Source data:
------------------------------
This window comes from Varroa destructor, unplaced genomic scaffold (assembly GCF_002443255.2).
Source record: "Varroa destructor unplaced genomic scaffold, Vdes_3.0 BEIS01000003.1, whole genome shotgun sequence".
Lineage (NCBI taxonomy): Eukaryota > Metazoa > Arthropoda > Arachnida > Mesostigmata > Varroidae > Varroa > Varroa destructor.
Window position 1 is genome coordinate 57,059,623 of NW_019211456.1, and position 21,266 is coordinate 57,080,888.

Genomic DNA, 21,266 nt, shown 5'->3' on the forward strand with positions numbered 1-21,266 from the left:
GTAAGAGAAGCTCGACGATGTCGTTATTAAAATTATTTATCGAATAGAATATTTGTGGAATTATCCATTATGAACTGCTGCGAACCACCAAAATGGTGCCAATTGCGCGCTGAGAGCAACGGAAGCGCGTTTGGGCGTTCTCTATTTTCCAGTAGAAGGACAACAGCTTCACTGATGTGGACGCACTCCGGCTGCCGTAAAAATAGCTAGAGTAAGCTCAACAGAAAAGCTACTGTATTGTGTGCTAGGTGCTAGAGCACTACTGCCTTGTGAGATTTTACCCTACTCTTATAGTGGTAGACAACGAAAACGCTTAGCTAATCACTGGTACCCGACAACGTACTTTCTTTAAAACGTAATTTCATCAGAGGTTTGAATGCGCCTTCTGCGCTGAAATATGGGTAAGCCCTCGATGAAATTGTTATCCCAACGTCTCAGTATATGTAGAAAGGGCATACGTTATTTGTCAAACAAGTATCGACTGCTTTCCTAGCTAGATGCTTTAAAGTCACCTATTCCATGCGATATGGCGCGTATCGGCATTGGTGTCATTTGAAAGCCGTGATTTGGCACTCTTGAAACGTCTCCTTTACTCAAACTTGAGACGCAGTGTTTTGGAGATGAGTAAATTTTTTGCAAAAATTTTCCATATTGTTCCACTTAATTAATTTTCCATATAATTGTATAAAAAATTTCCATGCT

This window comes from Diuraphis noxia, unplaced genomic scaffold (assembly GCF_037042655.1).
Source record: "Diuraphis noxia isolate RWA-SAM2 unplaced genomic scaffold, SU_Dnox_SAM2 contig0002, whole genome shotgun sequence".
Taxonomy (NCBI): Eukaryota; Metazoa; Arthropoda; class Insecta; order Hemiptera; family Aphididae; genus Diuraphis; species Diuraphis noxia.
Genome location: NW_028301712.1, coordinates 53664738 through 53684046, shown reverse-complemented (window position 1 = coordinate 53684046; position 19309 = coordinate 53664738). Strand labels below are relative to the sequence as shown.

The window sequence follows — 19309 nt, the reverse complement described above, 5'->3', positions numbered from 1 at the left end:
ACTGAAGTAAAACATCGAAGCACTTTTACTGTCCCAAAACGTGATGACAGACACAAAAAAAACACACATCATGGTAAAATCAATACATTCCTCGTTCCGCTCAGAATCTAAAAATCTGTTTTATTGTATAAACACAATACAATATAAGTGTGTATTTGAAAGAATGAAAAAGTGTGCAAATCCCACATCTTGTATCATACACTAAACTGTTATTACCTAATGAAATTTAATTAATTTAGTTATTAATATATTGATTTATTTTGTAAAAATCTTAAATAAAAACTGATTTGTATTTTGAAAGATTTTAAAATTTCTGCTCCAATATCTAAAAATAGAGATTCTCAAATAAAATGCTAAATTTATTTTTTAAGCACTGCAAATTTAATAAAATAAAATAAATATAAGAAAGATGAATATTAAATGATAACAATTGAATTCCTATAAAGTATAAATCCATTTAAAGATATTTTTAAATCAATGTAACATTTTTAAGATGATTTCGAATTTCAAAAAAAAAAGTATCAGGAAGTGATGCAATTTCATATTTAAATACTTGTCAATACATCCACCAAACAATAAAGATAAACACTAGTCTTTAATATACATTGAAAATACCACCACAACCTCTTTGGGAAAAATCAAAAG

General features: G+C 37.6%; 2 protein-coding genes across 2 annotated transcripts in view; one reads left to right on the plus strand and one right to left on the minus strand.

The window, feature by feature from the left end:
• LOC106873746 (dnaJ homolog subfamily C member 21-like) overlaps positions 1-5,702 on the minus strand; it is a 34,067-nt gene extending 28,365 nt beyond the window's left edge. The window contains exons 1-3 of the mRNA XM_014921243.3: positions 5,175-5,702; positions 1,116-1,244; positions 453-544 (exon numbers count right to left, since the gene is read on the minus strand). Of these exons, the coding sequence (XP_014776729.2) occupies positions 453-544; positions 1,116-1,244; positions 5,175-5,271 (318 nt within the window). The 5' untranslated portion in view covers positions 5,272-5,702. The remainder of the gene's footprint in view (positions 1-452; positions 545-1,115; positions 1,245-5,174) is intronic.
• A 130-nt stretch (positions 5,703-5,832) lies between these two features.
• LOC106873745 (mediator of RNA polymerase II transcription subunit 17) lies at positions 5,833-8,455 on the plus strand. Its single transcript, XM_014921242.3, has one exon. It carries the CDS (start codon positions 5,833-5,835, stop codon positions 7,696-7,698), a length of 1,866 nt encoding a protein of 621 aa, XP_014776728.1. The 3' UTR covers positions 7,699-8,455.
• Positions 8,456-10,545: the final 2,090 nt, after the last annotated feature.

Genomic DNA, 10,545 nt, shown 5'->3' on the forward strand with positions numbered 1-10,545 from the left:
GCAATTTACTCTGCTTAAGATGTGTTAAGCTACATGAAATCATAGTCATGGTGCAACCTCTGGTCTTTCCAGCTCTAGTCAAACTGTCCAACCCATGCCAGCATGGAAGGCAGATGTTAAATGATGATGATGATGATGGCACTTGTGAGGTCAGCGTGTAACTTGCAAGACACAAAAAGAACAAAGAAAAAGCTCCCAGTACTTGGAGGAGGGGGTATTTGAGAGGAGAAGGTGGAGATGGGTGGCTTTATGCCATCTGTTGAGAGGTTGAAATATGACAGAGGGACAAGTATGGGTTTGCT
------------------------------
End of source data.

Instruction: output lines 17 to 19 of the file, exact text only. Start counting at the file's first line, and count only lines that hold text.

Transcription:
• LOC106873745 (mediator of RNA polymerase II transcription subunit 17) lies at positions 5,833-8,455 on the plus strand. Its single transcript, XM_014921242.3, has one exon. It carries the CDS (start codon positions 5,833-5,835, stop codon positions 7,696-7,698), a length of 1,866 nt encoding a protein of 621 aa, XP_014776728.1. The 3' UTR covers positions 7,699-8,455.
• Positions 8,456-10,545: the final 2,090 nt, after the last annotated feature.

Genomic DNA, 10,545 nt, shown 5'->3' on the forward strand with positions numbered 1-10,545 from the left: